All 16 candidates running for Sackville Town Council have declared their firm opposition to hydraulic fracturing as well as their support for either continuing the provincial moratorium on the extraction of shale gas or banning fracking altogether.
However, the hot-button issue caused a stir earlier in the municipal campaign when Brad Walters, a Mount Allison environmental studies professor circulated an e-mail outlining the voting records of the two former town councillors who are vying for the Sackville mayoralty.
Those records showed that Virgil Hammock consistently voted against exploring or drilling for shale gas while his opponent, John Higham introduced a motion in 2010 calling on council to approve a seismic testing proposal from the Toronto-based company Petroworth Resources Inc. In 2011, Higham also voted against Hammock’s motion calling on the province to ban fracking.
Higham cried foul when Walters’s e-mail said he had consistently voted in favour of fracking.
“Whatever is circulating,” he said in an interview, “is consistently wrong and does not reflect facts and is quite frankly, I would take it as a personal smear.”
Higham pointed out that he had also supported motions calling for strict conditions on testing and eventually urging the province to impose a moratorium on fracking.
Sackville misled on fracking
So why was he in favour of testing when the issue first arose in 2010?
“We were hoodwinked by the province and by the developers,” Higham says. “When they came in, they told us this is seismic (testing), this is a seismic exercise, all you have to do is approve a seismic approach.”
Higham says he didn’t realize at the time that if his motion for testing had been approved, the town would have lost any later opportunity to stop fracking within its boundaries.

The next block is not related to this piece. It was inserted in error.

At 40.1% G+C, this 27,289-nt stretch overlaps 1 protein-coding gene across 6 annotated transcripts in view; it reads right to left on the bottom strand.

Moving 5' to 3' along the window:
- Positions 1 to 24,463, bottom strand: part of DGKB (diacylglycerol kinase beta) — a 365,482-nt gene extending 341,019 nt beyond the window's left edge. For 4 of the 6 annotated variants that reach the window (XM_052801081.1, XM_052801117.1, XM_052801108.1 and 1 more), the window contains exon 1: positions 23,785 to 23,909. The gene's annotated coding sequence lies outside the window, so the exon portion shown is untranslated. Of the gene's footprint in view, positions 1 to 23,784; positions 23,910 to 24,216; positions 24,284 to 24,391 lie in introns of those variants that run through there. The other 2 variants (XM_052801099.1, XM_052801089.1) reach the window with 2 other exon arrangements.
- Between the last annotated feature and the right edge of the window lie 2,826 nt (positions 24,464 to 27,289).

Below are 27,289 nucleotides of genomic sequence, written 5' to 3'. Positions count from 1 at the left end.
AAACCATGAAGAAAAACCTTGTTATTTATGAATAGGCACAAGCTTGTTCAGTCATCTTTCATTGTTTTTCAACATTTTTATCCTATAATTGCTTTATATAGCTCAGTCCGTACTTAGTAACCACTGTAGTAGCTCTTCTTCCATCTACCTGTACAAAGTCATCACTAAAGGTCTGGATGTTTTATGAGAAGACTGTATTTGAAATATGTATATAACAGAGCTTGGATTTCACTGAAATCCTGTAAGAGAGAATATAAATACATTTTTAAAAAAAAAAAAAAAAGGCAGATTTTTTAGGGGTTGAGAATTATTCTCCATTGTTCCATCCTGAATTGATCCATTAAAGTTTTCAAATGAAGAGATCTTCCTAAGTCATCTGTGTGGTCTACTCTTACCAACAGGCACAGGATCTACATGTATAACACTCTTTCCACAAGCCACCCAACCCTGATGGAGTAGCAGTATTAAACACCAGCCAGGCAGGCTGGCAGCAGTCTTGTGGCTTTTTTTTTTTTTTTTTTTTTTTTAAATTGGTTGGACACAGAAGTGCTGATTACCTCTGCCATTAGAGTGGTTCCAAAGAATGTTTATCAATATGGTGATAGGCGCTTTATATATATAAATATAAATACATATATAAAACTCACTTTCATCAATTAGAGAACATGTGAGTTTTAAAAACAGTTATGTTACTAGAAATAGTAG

“No one had told us any of this. We (council) then provided a moratorium resolution, which I did vote for,” he says adding that he also supported a second resolution calling for a provincial moratorium on fracking.
Higham acknowledges he voted against Hammock’s 2011 resolution urging the province to ban fracking. He says he thought it was more important to get the law changed so that municipalities would have more say on resource development.
“The moment we asked for a ban, it’s a symbolic motion that placates a few, but took away all our credibility that we were trying to find a practical solution,” he says.
“I was consistently protecting the town,” he adds. “We tried real hard to make the legal change that would allow towns to have the proper role in resource management that impacted them.”
For his part, Virgil Hammock points out that he opposed fracking right from the start.
“I see no economic gain in fracking.” he says.
“My views on it are well established. I’m totally opposed to the process. Even if it were proved safe, the environmental problems and infrastructure problems that it creates and the social problems it creates are not worth it.”
Hammock adds that he finds it ludicrous to believe that a small town could stand up to the oil and gas industry if testing were to show reserves of shale gas.
Meantime, fracking came up again Tuesday during an all-candidates’ meeting in Sackville. The audience cheered and applauded when every candidate who attended the meeting expressed opposition to fracking and support for the moratorium or a legislated ban.
John Higham was not at that meeting, but said later he also opposes shale gas development and supports the moratorium.
Bruce Wark worked in broadcasting and journalism education for more than 35 years. He was at CBC Radio for nearly 20 years as senior editor of network programs such as The World at Six and World Report. He was the first producer of The House, a Saturday morning program on national politics. He currently resides in Sackville where he publishes Warktimes.
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